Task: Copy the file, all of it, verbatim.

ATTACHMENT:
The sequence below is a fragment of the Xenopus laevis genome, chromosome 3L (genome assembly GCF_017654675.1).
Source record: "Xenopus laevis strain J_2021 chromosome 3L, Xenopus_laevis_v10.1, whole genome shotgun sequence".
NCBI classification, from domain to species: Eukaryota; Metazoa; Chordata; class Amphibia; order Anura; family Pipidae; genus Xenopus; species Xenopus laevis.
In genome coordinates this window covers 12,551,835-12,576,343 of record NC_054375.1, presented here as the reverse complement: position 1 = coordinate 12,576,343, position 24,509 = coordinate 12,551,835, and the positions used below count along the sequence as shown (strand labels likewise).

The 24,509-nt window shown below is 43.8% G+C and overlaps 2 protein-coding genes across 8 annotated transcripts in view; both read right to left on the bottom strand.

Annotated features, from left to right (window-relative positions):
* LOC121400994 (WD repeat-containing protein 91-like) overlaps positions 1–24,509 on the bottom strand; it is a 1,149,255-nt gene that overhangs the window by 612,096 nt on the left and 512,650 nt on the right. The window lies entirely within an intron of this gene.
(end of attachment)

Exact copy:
The sequence below is a fragment of the Xenopus laevis genome, chromosome 3L (genome assembly GCF_017654675.1).
Source record: "Xenopus laevis strain J_2021 chromosome 3L, Xenopus_laevis_v10.1, whole genome shotgun sequence".
NCBI classification, from domain to species: Eukaryota; Metazoa; Chordata; class Amphibia; order Anura; family Pipidae; genus Xenopus; species Xenopus laevis.
In genome coordinates this window covers 12,551,835-12,576,343 of record NC_054375.1, presented here as the reverse complement: position 1 = coordinate 12,576,343, position 24,509 = coordinate 12,551,835, and the positions used below count along the sequence as shown (strand labels likewise).

The 24,509-nt window shown below is 43.8% G+C and overlaps 2 protein-coding genes across 8 annotated transcripts in view; both read right to left on the bottom strand.

Annotated features, from left to right (window-relative positions):
* LOC121400994 (WD repeat-containing protein 91-like) overlaps positions 1–24,509 on the bottom strand; it is a 1,149,255-nt gene that overhangs the window by 612,096 nt on the left and 512,650 nt on the right. The window lies entirely within an intron of this gene.